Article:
You know this must have been a really fun book to put together. But at the same time, so much has been said and written about hip-hop, I can imagine it would be pretty overwhelming to try to draw together 50 years of history.

How do you figure out whose stories you’re going to tell and how to do that narrative throughline? Surely there are going to be people who are going to be, “you know, my artist didn’t make it” or “she missed this.” You know what I’m talking about?

Yes. Ever since this book was presented to me as a potential opportunity, I was immediately thinking about, “okay, what are folks going to say about my choices?” Because, of course, this is subjective.

You know, it’s not I’m not the end-all be-all of hip-hop’s canon or what have you. But as I have been telling my close friends who have qualms with my choices, I’m like, “go ahead, bring it on. Let’s talk about it.” So I welcome it.

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I’m sure you’ve seen online the many threads, sort of challenging artists to put together a “Mount Rushmore of Hip-Hop.” So I’m going to put you on the spot here.  I know these are all subjective, but who would be there? 

Oh, right. So who? I should have been prepared for this, but I think I can do it.

I would say one of them absolutely has to be Missy Elliott, the Virginia MC/producer/singer. She’s just a force.

I would also say, you know, you have to have Jay-Z. Jay-Z is someone who has done a lot for the genre and is still very active and has, you know, really showed the world what hip-hop is capable of.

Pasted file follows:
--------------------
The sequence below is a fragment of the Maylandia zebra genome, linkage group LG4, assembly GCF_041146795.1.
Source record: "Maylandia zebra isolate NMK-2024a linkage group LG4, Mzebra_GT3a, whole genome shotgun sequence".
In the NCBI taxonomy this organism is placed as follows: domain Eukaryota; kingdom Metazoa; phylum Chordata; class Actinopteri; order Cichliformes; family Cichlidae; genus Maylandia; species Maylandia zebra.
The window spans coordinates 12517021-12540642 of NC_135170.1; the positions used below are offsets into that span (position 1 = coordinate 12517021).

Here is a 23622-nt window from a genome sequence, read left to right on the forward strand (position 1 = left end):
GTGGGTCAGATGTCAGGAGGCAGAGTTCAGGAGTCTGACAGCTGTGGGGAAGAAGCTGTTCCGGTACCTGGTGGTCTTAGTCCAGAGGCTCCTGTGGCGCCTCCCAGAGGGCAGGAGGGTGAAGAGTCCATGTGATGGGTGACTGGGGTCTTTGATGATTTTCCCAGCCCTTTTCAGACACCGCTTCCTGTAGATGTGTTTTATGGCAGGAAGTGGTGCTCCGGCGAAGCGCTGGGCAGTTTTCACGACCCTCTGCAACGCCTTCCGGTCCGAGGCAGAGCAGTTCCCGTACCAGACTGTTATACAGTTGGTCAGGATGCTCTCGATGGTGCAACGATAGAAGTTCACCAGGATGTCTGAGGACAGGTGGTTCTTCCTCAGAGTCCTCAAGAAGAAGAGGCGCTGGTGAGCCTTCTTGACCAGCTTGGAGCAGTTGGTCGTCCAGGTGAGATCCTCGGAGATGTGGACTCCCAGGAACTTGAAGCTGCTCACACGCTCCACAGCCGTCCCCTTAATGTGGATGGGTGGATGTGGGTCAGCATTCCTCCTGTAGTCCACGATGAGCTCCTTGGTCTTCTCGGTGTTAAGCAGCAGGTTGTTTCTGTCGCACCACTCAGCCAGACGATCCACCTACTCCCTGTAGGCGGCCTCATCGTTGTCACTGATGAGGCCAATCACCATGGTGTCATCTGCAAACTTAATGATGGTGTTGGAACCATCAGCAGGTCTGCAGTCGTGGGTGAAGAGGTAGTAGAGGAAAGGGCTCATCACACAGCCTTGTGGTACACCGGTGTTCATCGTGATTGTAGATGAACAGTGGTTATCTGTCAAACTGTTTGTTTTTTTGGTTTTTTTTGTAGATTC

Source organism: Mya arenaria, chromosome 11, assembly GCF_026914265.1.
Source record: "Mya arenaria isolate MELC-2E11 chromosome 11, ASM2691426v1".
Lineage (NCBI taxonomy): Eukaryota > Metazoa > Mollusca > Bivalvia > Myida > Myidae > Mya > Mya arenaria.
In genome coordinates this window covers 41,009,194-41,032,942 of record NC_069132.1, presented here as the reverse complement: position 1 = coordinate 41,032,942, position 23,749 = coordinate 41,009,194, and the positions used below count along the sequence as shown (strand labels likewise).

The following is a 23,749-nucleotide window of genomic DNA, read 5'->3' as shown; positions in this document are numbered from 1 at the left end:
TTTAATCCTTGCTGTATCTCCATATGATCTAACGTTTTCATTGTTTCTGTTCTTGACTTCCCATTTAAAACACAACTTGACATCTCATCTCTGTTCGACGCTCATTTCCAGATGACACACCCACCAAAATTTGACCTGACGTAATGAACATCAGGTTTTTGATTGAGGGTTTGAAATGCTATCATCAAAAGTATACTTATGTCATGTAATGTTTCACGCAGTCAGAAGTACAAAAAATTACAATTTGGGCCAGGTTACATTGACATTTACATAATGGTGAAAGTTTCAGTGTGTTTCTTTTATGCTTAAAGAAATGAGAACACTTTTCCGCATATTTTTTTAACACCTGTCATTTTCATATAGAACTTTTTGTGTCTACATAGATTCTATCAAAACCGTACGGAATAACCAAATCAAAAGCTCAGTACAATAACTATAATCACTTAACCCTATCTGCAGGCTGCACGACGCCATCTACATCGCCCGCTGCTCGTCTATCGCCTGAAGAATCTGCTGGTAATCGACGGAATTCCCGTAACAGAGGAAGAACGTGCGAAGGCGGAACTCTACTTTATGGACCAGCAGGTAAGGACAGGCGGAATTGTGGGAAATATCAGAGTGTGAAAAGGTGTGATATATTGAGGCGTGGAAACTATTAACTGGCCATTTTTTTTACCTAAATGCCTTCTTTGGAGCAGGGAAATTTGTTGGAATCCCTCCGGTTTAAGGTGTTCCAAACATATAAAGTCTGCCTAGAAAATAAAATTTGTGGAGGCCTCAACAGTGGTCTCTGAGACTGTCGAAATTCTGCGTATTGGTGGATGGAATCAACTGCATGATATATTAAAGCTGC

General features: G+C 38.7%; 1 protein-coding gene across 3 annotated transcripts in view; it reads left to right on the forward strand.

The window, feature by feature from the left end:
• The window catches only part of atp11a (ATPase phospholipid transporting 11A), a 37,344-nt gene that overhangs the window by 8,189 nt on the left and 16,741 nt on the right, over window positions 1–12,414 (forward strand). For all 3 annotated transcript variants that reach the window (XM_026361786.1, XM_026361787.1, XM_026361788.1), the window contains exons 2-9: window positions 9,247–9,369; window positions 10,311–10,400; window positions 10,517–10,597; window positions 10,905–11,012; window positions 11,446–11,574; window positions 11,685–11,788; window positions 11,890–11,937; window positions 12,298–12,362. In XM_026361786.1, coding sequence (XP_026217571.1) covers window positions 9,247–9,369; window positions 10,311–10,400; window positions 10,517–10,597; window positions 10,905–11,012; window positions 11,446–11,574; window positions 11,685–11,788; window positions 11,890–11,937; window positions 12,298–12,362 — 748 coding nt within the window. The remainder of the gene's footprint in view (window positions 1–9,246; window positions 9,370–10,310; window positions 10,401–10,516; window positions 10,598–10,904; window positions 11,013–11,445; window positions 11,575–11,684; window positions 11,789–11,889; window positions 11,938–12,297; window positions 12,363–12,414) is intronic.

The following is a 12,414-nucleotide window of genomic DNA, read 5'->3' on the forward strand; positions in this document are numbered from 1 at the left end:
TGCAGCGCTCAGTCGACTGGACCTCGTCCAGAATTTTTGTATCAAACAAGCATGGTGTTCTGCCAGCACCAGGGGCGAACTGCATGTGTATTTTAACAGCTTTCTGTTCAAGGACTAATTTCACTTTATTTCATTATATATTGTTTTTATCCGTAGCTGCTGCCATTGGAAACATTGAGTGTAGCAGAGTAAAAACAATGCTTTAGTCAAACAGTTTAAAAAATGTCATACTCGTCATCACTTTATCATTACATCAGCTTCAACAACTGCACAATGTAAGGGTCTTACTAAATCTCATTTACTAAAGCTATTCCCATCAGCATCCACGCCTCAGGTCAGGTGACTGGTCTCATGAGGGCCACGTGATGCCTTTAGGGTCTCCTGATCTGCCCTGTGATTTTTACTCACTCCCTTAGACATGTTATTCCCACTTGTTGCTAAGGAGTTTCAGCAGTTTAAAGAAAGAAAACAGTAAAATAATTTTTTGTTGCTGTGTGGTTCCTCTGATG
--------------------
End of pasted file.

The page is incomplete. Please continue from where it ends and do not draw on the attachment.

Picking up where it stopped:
I know it’s a duo, but I’m going to throw UGK in there as one act just to kind of represent for Texas, of course. And last but not least, I would say I’ll go with the Notorious B.I.G.

B.I.G. Wow. So there’s going to be some Tupac fans that are going to be awfully tweaked right now.

There’s so many options. So many options. And that’s the beautiful part about it. That’s what I love the most about it.

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Leah Scarpelli joined Texas Standard in September 2015 from NPR’s Morning Edition, where she spent seven years as a producer, director and occasional reporter of music and arts pieces. As Texas Standard director, Leah is responsible for the overall practical and creative interpretation of each day’s program: choosing segue music, managing the prep of show content, and providing explicit directions for the host and technical director during the live broadcast. She graduated from Ithaca College in New York with a Bachelor of Science degree in Television and Radio. She enjoys riding her Triumph motorcycle and getting out for hikes in the Texas countryside. Her late grandfather was from Yoakum.